Yuan to Still Take Backseat to Yen by 2027: Morgan StanleyBy
China’s currency predicted to be fourth most-traded in 2027
Asian financial integration should boost equities, bonds
While China’s financial markets are likely to develop significantly over the coming decade, use of the nation’s currency in the global financial system will continue to lag behind, according to Morgan Stanley.
"While the yuan could move into No. 4 in global foreign-exchange trading over the 10-year horizon of our report, it is unlikely to challenge the yen for leadership in Asia in this regard," Morgan Stanley analysts wrote in a note on the future of Asian finance to 2027. The dollar and euro are first and second most-traded currencies.
The forecast reflects the view of a number of observers that China’s role in the global economy will continue to vastly outweigh its currency’s presence in financial markets. A botched 2015 move to embrace greater volatility in the yuan spooked investors around the world, and spurred Chinese officials to tighten capital controls, rather than loosen them.
Lately, with the yuan on the rise again, hints have come that regulators will ease up on controls. The Morgan Stanley strategists, including Jonathan Garner in Hong Kong, anticipate that to happen over the coming decade, "with a better than 50 percent chance that full convertibility is achieved by 2027."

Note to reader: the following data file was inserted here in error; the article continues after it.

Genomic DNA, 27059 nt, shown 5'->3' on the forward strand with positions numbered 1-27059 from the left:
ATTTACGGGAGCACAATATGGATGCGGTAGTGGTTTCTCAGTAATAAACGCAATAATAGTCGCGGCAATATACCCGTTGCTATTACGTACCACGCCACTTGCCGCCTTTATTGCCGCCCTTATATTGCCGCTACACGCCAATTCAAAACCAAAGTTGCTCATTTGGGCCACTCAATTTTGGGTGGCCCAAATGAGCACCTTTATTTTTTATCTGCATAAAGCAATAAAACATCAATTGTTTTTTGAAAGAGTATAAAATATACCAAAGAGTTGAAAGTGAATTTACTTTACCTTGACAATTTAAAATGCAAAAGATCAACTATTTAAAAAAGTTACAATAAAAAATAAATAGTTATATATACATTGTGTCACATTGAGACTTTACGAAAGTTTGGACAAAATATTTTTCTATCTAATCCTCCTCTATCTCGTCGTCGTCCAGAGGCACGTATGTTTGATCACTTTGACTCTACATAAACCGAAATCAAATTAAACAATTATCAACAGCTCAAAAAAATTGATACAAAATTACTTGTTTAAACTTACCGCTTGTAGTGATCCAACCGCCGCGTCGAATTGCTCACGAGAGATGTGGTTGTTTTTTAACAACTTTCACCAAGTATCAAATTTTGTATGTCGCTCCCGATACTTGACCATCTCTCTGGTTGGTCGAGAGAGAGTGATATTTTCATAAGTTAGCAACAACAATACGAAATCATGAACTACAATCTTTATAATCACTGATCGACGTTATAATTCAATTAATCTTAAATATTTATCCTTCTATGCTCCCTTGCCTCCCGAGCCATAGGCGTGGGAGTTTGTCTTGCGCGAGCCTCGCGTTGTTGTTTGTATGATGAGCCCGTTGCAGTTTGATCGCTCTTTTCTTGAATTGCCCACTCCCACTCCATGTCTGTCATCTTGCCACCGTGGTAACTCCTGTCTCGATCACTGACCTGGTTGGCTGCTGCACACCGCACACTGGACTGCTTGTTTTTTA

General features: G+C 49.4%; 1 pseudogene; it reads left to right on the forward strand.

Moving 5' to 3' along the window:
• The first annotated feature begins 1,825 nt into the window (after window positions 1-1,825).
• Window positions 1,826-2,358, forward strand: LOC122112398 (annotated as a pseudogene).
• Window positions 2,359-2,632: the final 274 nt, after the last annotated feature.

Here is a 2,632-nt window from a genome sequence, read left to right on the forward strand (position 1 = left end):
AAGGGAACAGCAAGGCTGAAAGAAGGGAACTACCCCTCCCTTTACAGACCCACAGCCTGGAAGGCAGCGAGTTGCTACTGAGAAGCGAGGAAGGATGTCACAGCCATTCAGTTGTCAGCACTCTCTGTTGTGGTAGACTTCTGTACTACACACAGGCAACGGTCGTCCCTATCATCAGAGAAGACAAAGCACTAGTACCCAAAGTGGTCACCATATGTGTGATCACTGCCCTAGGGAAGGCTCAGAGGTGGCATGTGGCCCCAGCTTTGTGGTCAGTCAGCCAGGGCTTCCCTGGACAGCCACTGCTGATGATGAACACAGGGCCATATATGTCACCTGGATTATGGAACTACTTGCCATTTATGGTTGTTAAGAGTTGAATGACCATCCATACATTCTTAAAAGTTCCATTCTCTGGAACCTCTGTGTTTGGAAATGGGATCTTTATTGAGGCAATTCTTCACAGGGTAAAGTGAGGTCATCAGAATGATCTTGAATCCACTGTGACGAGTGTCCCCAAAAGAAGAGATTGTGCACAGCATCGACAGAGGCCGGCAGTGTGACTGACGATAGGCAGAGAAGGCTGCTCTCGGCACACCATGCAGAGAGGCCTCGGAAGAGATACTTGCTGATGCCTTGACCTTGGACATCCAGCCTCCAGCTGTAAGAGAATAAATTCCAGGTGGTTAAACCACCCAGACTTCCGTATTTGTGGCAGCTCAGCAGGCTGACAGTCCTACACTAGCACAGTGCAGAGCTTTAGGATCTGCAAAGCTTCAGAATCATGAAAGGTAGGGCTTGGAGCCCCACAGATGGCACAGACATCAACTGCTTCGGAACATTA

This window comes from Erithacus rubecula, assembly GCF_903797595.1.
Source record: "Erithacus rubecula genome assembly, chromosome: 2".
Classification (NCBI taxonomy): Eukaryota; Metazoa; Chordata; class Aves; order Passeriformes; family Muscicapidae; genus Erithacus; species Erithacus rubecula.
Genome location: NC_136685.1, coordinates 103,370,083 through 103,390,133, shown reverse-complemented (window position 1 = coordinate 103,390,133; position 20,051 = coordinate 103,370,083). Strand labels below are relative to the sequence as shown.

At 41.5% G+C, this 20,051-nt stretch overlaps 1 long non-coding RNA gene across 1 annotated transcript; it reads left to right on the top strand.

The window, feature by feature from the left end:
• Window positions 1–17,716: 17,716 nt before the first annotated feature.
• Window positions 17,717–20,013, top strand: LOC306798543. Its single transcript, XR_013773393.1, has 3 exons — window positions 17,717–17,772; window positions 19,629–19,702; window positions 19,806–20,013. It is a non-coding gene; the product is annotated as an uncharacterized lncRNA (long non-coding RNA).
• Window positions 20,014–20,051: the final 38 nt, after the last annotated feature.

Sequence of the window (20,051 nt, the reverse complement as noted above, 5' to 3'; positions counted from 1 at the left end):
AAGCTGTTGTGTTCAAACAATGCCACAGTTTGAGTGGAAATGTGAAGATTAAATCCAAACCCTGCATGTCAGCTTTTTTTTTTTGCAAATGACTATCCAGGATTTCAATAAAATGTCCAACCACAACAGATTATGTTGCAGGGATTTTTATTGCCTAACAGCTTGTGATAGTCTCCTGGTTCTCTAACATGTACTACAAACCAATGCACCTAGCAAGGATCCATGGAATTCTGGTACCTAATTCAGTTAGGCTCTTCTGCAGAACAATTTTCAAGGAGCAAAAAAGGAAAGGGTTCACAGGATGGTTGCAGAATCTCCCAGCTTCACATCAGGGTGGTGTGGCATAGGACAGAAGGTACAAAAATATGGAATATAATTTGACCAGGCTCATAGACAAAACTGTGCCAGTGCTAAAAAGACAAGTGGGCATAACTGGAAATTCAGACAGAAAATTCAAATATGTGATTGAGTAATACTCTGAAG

Among other projections in the 51-page report are:
- Asia’s stock market capitalization will double to $56 trillion over the next 10 years, overtaking North America, with China and Hong Kong the biggest source of growth.
- India’s stock market will rise the fastest among major players, rising to exceed $6 trillion.
- Total insurance assets for the region’s five key markets (China, Japan, Korea, India and Australia) will reach $20 trillion by 2027 from $7 trillion in 2016.
- Rapid growth in the Asian dollar bond market, now approaching $1 trillion, will continue, with local and regional ownership levels continuing to climb, reducing credit risk premiums relative to global peers.
- Foreign-currency bonds now make up 3.3% of Asian credit excluding Japan, up from 1.7% in 2007. There’s still room to grow: in Europe, the ratio is 6 percent.
- Households are likely to diversify away from bank deposits. While Japanese have about 53% of assets in deposits, and Asia excluding Japan has 44%, western Europe has just 30% and North America 14%
- The cost of equity could decline by 150 basis points over the coming decade in Asia.
— With assistance by Emma O'Brien